Assimilating compact phase space retrievals of atmospheric composition with WRF-Chem/DART: a regional chemical transport/ensemble Kalman filter data assimilation system
Abstract. This paper introduces the Weather Research and Forecasting Model with chemistry/Data Assimilation Research Testbed (WRF-Chem/DART) chemical transport forecasting/data assimilation system together with the assimilation of compact phase space retrievals of satellite-derived atmospheric composition products. WRF-Chem is a state-of-the-art chemical transport model. DART is a flexible software environment for researching ensemble data assimilation with different assimilation and forecast model options. DART's primary assimilation tool is the ensemble adjustment Kalman filter. WRF-Chem/DART is applied to the assimilation of Terra/Measurement of Pollution in the Troposphere (MOPITT) carbon monoxide (CO) trace gas retrieval profiles. Those CO observations are first assimilated as quasi-optimal retrievals (QORs). Our results show that assimilation of the CO retrievals (i) reduced WRF-Chem's CO bias in retrieval and state space, and (ii) improved the CO forecast skill by reducing the Root Mean Square Error (RMSE) and increasing the Coefficient of Determination (R2). Those CO forecast improvements were significant at the 95 % level.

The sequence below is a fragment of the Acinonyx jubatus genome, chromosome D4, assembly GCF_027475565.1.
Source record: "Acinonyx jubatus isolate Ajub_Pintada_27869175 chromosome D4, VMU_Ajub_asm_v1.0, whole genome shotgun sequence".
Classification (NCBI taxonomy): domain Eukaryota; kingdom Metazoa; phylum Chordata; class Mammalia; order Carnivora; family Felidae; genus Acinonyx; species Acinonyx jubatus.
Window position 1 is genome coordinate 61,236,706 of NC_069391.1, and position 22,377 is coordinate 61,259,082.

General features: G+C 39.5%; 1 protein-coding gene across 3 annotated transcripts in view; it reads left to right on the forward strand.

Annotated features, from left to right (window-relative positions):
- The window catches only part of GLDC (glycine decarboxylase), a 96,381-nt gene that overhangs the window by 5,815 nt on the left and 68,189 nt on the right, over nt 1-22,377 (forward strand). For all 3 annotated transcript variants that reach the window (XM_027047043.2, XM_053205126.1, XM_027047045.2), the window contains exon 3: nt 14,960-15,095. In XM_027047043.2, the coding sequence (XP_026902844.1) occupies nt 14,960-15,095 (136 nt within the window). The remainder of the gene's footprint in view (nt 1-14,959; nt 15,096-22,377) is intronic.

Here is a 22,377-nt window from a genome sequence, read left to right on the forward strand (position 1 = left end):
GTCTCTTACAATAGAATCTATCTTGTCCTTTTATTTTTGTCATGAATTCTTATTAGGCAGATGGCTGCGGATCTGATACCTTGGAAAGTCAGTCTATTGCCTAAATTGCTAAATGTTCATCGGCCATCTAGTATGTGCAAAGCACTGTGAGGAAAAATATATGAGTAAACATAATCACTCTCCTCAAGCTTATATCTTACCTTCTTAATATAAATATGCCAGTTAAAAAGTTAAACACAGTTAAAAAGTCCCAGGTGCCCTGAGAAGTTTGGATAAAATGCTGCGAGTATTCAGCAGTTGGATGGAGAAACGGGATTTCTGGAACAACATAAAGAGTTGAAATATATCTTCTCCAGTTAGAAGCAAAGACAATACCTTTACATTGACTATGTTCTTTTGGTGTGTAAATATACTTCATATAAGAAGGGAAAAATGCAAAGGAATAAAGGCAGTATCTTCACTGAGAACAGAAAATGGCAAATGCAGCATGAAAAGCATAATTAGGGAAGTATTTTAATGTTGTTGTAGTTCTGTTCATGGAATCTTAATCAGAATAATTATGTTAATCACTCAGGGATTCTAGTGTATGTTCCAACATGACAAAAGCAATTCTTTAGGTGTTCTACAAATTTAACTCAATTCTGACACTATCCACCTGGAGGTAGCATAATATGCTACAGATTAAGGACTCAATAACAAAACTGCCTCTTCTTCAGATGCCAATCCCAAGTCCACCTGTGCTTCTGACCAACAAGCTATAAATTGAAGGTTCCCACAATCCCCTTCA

Trace gas retrieval data sets contain (i) large amounts of data with limited information content per observation, (ii) error covariance cross-correlations, and (iii) contributions from the retrieval prior profile that should be removed before assimilation. Those characteristics present challenges to the assimilation of retrievals. This paper addresses those challenges by introducing the assimilation of compact phase space retrievals (CPSRs). CPSRs are obtained by preprocessing retrieval data sets with an algorithm that (i) compresses the retrieval data, (ii) diagonalizes the error covariance, and (iii) removes the retrieval prior profile contribution. Most modern ensemble assimilation algorithms can efficiently assimilate CPSRs. Our results show that assimilation of MOPITT CO CPSRs reduced the number of observations (and assimilation computation costs) by ∼ 35 %, while providing CO forecast improvements comparable to or better than with the assimilation of MOPITT CO QORs.